Livestock production is one of the leading contributors to climate change — some studies have shown that it produces more greenhouse gases than driving cars — but have you considered the affect that red meat is having on your body? It has long been known that a diet too rich in red meat can lead to health problems, but now a new study from the Harvard School of Public Health reveals that eating any amount of red meat can increase the chance of premature death. Sounds like it might be time to extend Meatless Mondays to the other six days of the week.
The study, which followed more than 110,000 adults for 28 years, found that those who ate a daily portion of red meat were 13 percent more likely to die during the study period and 14 percent more likely to develop heart disease or cancer. It gets worse: if you add another extra daily serving of red meat to your diet, the risk of premature death jumps to 20 percent. And no red meat is exempt. “Any red meat you eat contributes to the risk,” An Pan, the study’s lead author, told the LA Times.
The Harvard researchers also revealed that replacing red meat with vegetarian options was associated with increased health and longevity. For example, the study found that substituting a serving of nuts for beef or pork led to a 19 percent lower mortality risk. And all meats are not created equal; substituting poultry for red meat was linked to a 14 percent lower risk of dying during the study. Red meat has been linked to several types of cancer, coronary heart disease, diabetes, and other diseases, so this new study doesn’t come as a great surprise, but the numbers are pretty startling. So for the sake of the planet, and for your own health, ease up on the bacon double cheeseburgers!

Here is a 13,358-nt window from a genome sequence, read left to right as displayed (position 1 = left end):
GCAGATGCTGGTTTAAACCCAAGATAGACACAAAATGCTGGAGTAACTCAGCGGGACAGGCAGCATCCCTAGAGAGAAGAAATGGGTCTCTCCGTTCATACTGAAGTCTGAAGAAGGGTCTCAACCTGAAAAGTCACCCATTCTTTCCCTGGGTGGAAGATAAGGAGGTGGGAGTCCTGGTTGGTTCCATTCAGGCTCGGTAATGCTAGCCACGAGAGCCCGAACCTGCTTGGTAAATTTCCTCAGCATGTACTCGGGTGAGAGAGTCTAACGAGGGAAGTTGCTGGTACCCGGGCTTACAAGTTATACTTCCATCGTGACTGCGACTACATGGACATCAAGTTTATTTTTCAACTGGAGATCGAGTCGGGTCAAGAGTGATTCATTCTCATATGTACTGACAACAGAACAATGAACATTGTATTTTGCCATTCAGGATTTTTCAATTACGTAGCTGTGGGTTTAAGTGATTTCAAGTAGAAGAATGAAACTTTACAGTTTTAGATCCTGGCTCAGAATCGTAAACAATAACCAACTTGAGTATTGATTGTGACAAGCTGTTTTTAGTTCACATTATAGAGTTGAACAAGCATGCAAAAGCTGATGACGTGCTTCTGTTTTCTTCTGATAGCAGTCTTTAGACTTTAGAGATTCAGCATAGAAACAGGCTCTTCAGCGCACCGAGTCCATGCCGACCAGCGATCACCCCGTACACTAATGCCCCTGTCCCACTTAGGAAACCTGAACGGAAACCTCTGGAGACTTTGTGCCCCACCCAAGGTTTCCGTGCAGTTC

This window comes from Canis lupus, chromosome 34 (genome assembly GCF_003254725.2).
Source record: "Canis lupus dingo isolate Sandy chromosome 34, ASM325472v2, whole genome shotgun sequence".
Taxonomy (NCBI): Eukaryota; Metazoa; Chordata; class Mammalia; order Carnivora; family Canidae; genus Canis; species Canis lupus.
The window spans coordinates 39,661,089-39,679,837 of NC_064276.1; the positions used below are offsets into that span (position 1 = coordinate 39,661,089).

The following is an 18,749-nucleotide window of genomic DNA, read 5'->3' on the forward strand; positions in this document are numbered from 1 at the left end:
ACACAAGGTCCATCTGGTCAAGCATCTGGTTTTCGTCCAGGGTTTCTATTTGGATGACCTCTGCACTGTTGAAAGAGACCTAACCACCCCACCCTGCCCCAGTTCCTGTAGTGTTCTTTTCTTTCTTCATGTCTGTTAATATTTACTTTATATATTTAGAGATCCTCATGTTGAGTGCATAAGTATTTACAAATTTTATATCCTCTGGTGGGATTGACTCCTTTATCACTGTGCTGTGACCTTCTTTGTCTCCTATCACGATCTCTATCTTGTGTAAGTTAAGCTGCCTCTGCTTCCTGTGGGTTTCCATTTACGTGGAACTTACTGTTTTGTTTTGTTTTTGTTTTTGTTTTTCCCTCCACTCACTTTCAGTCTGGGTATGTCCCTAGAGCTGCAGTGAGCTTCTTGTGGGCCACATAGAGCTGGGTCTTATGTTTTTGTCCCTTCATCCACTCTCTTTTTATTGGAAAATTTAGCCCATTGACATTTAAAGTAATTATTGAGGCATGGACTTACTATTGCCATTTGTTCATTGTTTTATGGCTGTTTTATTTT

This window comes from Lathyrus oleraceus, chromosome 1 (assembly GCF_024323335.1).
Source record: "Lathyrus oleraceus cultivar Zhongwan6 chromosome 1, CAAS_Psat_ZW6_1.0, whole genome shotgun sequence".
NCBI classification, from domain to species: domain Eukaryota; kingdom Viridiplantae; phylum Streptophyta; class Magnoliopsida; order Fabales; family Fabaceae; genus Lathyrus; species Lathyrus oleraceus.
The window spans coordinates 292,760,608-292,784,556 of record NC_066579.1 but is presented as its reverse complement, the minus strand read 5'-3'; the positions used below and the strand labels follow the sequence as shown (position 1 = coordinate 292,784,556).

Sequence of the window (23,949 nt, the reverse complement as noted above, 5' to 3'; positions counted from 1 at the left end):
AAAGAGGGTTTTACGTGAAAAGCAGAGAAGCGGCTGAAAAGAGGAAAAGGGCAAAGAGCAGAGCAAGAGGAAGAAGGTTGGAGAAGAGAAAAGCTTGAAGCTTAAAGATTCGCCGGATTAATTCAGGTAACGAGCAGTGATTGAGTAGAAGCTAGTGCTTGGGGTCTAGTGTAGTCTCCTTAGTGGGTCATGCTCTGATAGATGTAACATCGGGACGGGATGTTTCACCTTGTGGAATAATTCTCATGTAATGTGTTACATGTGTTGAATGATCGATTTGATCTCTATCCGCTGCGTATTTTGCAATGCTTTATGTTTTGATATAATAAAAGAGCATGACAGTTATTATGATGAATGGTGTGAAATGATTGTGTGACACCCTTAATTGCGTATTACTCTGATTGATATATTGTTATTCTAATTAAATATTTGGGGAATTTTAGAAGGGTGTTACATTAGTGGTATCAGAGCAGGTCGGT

+ Archives of Internal Medicine
Via LA Times
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